E-cigs are possibly one of the greatest inventions of all time, in that they are that all-too-rare thing: a real miracle cure, literally an overnight solution. And I’m not alone in thinking this, as replies to a query I put up on Twitter last week will now demonstrate.
@gonloopys: 28year smoking habit. Had 1st ecig jan 2013. I know I will never smoke again.
@Todrick: 1.5 Pack/day smoker for 22 years, stopped overnight with eCigs. been 2.5 years now.
@olddragons: smoked a pack a day for 40 years, never wanted to stop smoking. 3.5 years now without a cigarette
@VapeCrusaderOk: smoked pack a day for 30 years. Got an #ecig and simply forgot about smoking nasty cigarettes. #ecigs are better!
@MandieMW: 30 days ago I got a starter kit and after 20 years I finally gave up smoking.
@Reptile_keeper_: Finally quit 16/12/13 after years of trying and failing with everything pharma had to offer
@DR_Kronenbourg: 30 years smoker – 30 a day, first ecig came through the door 13/02/13, I have been smoke free ever since.
@BradFixeruper74 4 years smokefree thanks to ecigs
@danieljdlhall: 22 yr 2 pack a day.last smoke May 7-same with my gf.. down to 3mg nic and chasing clouds
@Ivisi: I’ve been vaping since April of 2009, and have been smoke-free ever since. 5 years, 4 months, and 6 days.
@Rathmacan: From 125g rolling tobacco to 0g in 1 day, all due to an ecig I just tried to see what they were like.
@mhnspectrum2: 6 months no smoking. Patch failed, nico-inhaler failed, cold turkey almost killed me. Even the smell of analogs makes me ill.
@Karl_Norgaard: went from 2 packs a day to 0 in 5 days. And it was not even a quit attempt, it just ended up that way. It’s now 4½ years ago.
@ErickMStorm: After 36 yrs kicked a 50-60 a day habit the moment I started almost 1 year ago.
@ThaumaturgeRN: Last cigarette 9/27/12 2y11m7d. Started 24mg/ml now 3mg/ml. No cravings ever!
@Johnedwarddiver: 34 years smoking. Strongly opposed to quitting. Quit overnight 18 months ago.
@Rich_Jordine: 14 months smoke free and vaping 6 mg/ml. I was a 1-1/2 pack a day smoker for 30 years. Nothing else worked for very long.
@Entropy72: I went from 30/day to 0 after 26 years smoking, as soon as I opened the starter pack. 16 months cig free now.
@georgedavid678: Smoked for 50 yrs,30+Superkings per day.Stopped immediately with ecigs 18 months ago.Zero since.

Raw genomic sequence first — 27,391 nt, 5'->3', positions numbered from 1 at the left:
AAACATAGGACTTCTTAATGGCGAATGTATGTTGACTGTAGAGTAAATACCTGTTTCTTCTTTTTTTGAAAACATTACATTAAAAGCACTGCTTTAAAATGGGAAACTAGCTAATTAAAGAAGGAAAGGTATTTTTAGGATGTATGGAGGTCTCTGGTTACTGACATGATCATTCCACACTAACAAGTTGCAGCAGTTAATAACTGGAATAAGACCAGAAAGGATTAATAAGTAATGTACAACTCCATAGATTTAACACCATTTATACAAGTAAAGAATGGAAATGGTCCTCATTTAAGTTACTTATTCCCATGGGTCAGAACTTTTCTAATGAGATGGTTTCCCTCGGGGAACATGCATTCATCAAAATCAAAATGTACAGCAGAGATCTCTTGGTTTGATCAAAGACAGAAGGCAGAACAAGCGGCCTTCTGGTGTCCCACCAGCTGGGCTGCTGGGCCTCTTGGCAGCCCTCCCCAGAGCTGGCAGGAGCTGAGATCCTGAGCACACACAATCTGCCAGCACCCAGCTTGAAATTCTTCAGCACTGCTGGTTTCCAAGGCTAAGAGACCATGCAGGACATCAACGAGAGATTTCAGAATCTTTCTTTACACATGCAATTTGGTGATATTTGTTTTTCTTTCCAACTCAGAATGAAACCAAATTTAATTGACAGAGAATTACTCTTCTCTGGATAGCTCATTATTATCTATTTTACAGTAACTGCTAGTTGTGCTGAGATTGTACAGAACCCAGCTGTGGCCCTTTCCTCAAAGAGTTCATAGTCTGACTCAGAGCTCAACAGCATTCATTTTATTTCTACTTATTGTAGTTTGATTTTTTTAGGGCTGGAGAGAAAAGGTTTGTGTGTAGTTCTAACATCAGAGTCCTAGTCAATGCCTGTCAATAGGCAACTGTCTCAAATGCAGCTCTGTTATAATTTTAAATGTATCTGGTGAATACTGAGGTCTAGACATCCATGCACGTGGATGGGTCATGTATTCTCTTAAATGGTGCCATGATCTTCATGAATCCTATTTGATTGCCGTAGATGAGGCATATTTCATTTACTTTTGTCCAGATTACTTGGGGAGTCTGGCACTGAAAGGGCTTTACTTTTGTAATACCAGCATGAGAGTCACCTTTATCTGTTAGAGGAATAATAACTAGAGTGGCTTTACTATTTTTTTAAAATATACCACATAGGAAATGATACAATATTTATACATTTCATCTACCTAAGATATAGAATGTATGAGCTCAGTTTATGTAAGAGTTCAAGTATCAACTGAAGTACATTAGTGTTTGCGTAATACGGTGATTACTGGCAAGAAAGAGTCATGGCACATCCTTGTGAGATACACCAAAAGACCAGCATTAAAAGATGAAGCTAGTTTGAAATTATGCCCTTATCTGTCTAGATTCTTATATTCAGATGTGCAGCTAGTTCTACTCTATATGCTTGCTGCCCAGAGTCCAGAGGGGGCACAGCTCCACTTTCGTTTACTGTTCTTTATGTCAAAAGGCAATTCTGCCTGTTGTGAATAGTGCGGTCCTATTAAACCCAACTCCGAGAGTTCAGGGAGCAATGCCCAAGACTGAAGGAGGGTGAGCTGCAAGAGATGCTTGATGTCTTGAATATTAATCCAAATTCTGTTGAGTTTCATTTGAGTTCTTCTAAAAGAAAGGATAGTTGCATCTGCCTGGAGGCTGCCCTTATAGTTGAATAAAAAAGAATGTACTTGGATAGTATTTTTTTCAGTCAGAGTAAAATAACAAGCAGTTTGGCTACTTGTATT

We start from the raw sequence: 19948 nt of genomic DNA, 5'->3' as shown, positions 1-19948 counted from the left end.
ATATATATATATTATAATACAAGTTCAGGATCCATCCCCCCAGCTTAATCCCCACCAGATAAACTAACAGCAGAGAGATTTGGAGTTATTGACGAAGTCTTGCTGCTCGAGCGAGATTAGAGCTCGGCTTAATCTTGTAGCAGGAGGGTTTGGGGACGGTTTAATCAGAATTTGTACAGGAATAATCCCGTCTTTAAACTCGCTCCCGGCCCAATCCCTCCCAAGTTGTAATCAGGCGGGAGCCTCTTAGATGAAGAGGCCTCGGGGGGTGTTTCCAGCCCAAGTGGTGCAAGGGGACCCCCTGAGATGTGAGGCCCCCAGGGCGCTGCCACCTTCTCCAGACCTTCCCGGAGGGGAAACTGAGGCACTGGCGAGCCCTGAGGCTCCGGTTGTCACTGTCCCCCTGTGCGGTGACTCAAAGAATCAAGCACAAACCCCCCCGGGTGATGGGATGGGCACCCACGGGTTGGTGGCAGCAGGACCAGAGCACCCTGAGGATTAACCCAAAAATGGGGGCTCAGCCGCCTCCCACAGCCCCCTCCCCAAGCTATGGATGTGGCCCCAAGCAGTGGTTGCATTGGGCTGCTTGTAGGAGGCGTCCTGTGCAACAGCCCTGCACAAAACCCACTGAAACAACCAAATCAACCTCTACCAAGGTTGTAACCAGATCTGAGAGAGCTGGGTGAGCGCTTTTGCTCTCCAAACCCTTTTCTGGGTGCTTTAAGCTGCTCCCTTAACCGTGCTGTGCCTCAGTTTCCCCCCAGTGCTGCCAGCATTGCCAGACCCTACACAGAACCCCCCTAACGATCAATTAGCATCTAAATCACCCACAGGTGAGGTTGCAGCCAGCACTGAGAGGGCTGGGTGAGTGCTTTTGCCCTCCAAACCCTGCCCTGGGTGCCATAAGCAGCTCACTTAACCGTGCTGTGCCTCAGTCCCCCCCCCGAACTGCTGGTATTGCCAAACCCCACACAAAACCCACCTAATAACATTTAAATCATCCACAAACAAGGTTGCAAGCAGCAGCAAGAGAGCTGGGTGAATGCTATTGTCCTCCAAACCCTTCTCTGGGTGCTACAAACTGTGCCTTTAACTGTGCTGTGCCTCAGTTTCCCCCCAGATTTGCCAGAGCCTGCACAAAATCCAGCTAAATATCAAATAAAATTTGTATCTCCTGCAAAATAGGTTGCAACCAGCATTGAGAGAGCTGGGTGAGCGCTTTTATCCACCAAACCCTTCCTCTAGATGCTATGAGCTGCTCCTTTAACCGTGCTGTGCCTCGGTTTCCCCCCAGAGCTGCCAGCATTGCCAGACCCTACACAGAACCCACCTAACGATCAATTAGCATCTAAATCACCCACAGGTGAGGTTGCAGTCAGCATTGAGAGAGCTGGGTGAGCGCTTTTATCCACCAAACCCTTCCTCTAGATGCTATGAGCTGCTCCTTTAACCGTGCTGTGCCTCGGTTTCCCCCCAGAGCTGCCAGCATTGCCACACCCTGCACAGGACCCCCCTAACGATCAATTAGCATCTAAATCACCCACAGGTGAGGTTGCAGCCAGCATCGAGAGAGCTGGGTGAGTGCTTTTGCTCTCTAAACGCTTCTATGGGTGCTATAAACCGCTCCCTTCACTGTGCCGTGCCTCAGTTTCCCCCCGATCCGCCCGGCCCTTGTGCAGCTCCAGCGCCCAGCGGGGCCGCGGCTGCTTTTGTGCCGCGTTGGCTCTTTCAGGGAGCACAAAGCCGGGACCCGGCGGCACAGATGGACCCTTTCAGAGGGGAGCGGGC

@Sweetaerobabesmoked: a PAD for 30 yrs. smoked through chemo 4 BC. Got ecig 3 yrs ago and not a cig since. Have dropped my mg from 18 to 6
@Blueboggirl: Was a heavy smoker, vaping for 3 years now. Have cut ejuice strength in half. Not 1 chest infection since. So glad i did it.
@MogerDavid: Smoked for 38 years 20 a day and had no wish to give up. Found vaping and smoked my last cigarette 18 months ago
@elac19: Hubby and I both quit after over 30 yrs smoking. We quit the cigs immediately and cut out the nico within a year.
@Oddbjorn75: gave up after 25 years, knew same day I started it was going to work, this after failing few times before
@Knightofredemt: Kicked a forty year habit overnight thanks to vaping, two years clean of tobacco.
@CaeruleanSea: I’ve had one puff (two weeks ago) to see what it tasted like after so long. Vile. No desire 2 smoke & only vape sweet flavours
@Todrick: I’m a vaper. I HAVE tried smoking since, to confirm what I had heard. It’s True… they’re NASTY now.
@NealRoff: Funny that, I have gone back to tea. Damn, nic a gateway to tea addiction.
‘I’ve not had a cigarette for six months and before that I smoked 40 a day’, adds India Knight of The Sunday Times, writing how e-cigarettes freed her from a 30-year habit. ‘You would think that WHO had enough real health problems to deal with without needing to protect the world against imaginary dangers that may not even exist’, writes Alexander Chancellor, another vaper convert, in the current Spectator. ‘It makes me so cross that I may very well give up giving up.’
To curtail or ban the use of e-cigarettes would be a cruel madness indeed.
Patrick West is a spiked columnist.